After 9 months of negotiation under the auspices of SADC, the MDC was
finally forced to make decisions as to what to do about the whole
process this weekend. Two sets of negotiation had been going on in
parallel - talks with Zanu PF under the facilitation of the South
government and talks with the Mutambara faction of the MDC in the hope
the Party might be reunified to fight the next election.
In the first process we had in fact made huge progress. A comprehensive
package of reforms - some of which have been implemented, was
giving us the chance of a free and fair electoral process if they were
implemented. Mugabe, who all along had been negotiating under duress,
eventually faced with the decision - allow these reforms through and
defeat or just tell his South African and SADC colleagues that they
asking too much - he decided on the latter.
Mbeki was forced to use his last option - to confront Mugabe's
implement the deal negotiated at such expense and time at a meeting of
Heads of State. He did so last week at Addis on the sidelines of the AU
summit and we understand he pulled no punches. However in the end
backed by three other Heads of State - Swaziland, Namibia and Angola
Mbeki came away with no decision - such a decision could only be
taken on a
consensual basis and 4 against censure and 8 in favor was just not
So when the MDC leadership gathered in Harare this weekend to consider
question of fighting the next election, now just two months away, it
against the background of a failed mediation effort by President Mbeki.
addition to this set back, we faced the reality that despite the
already adopted and passed through Parliament with our assistance, the
regime in Harare was maintaining its barrage of anti democratic
against the MDC. Marches and rallies were being banned, there is no
any reform in the media and the Zimbabwe Electoral Commission is
under the control and direction of the Zanu PF led regime and was being
staffed with many of the old electoral management from the security
The debate in the National Executive and then the Council was short and
the vote came to participate it was carried unanimously, there were no
dissenting voices. I was not surprised at all; I thought we never had
alternative. In answer to those who claimed that by running we were
actually legitimize a rigged election, the President stated that to the
contrary, the only way to demonstrate the illegitimate nature of the
would be to contest every seat and make sure that they have to rig
to get a result in their favor.
So now we have 5 days to put up nearly 2000 candidates under the MDC
That is no small task and it's just as well we anticipated this
are far down the road on this one. I do not think we will get a
into every Rural District Council seat but we will contest every Urban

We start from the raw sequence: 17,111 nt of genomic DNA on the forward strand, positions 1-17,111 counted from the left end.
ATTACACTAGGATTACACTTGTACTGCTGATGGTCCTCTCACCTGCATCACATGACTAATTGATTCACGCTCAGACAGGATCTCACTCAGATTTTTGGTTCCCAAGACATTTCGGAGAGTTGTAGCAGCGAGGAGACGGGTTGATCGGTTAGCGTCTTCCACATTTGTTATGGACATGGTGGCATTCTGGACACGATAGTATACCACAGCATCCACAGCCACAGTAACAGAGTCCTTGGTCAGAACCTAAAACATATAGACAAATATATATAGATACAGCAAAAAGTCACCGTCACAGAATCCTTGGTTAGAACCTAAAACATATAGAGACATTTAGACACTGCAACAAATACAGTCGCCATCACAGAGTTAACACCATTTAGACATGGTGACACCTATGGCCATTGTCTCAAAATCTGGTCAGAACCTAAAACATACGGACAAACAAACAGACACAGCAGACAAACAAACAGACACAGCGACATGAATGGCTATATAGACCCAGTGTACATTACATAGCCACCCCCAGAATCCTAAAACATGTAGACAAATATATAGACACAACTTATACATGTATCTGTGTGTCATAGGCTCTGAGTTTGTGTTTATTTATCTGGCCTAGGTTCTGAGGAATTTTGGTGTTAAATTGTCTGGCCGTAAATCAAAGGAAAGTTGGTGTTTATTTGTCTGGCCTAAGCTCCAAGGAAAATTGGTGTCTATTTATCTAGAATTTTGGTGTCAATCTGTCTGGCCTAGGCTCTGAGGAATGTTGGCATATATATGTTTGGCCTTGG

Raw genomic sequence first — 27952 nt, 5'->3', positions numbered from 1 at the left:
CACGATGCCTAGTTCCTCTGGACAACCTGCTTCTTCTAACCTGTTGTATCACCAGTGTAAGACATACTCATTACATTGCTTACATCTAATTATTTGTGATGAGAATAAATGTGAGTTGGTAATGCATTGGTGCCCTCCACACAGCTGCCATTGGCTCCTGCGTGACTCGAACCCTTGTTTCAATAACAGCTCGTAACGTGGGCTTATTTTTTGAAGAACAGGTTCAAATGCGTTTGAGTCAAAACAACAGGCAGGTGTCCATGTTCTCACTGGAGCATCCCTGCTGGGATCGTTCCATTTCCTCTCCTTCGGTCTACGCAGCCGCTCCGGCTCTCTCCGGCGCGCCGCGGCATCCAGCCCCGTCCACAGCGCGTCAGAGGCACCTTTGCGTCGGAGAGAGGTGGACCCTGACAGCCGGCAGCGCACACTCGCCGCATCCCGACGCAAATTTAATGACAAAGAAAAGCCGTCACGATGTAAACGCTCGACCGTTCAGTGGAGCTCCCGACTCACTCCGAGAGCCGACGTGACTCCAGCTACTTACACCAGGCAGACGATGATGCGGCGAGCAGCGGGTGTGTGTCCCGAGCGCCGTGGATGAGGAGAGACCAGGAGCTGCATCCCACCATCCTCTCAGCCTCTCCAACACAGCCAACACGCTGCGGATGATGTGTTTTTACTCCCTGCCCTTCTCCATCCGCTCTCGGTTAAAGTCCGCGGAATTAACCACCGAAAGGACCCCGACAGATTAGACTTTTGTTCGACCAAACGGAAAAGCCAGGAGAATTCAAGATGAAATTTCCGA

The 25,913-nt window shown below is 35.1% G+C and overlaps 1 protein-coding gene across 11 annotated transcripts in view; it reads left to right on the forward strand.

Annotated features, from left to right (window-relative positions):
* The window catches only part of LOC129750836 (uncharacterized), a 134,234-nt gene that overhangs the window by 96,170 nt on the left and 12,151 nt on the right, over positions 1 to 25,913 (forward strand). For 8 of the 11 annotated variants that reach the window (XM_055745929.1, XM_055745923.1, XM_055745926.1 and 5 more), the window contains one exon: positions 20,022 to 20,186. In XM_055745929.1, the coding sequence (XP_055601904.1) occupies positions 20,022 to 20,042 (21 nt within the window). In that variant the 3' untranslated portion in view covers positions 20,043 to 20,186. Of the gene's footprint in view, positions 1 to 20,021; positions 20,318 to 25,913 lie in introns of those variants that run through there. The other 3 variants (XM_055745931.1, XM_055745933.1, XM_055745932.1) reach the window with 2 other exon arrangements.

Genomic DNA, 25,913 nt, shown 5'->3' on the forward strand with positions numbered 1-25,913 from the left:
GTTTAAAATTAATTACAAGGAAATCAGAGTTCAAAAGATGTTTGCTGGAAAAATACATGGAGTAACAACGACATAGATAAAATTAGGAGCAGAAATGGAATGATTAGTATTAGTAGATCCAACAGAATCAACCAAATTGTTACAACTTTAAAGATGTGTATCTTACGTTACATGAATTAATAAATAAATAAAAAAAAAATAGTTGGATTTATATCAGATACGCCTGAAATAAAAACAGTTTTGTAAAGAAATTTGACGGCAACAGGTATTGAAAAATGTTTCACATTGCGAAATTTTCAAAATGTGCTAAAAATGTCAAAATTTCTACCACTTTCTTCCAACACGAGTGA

Council seat and every Parliamentary and Senatorial seat, plus the
Presidency. We launch the campaign on the 17th February in Mutare.
On the second track of negotiations that we were engaged in we had been
talking to the other faction of the MDC for over a year. Initially they
wanted a 'amicable divorce' but insisted on continuing to use the
and symbols and we said that if they wanted to do so, then unity was
only route we would accept.
We have since negotiated a full reunification agreement and when the
election was announced, it was decided to translate that into an
pact that would take us past the elections and then going onto a
where the unification process would be completed. But the devil is
the detail and when the MDC leadership was presented with the suggested
in terms of allocated seats, the whole deal fell apart.
It is now generally accepted that the group led by Mutambara is the
group, the crucial question is how much smaller? Obviously we felt that
is very much the junior player while they (understandably) do not
they accepted the selection of candidates by a democratic system there
have been no real argument - the decision as to who stood where would
left to the Party structures in the electoral districts concerned.
the Mutambara group feared that such a process would decimate their
representation (I agree) and refused to go down that path. In the end
guess failure was inevitable.
In the end we resolved to adopt the unity agreement with one or two
amendments but to go back to the Mutambara group with a revised
of seats - one that our leadership felt was more realistic. The
group rejected this out of hand and we mutually decided to go it alone.
must say, although I had anticipated this outcome, I was astonished by
reaction - not only in the MDC itself but nationally. The decision
received favorably across the country.
So now - for better or worse, we will fight this election - the
led MDC joined by Zanu Ndonga will fight all seats and the Mutambara
will put up as many candidates as they can and run against us. There
other Parties in the game - I know of 5 so far, perhaps with more to
but in essence it will be the three-way scrap between Zanu PF and the
MDC groups that will receive most attention. Only the main wing of the
offers the chance of regime change and this puts all others at a severe
disadvantage, and they know it. There was a profound sense of gloom at
hotel where the Mutambara group was caucusing yesterday in Harare.
But at least we now know where we stand and this ends some of the
uncertainty. Our focus has to be on the campaign - explaining to the
what we will do if elected and I am pleased with what we have done in
preparation for that. Then we must persuade people to turn out and vote
steep hill to climb as the past decade has persuaded many that voting
waste of time.
But our main task will be to stop Zanu PF doing a Kibaki on us -
the result when we have actually done enough to win.
Bulawayo, 4th February 2008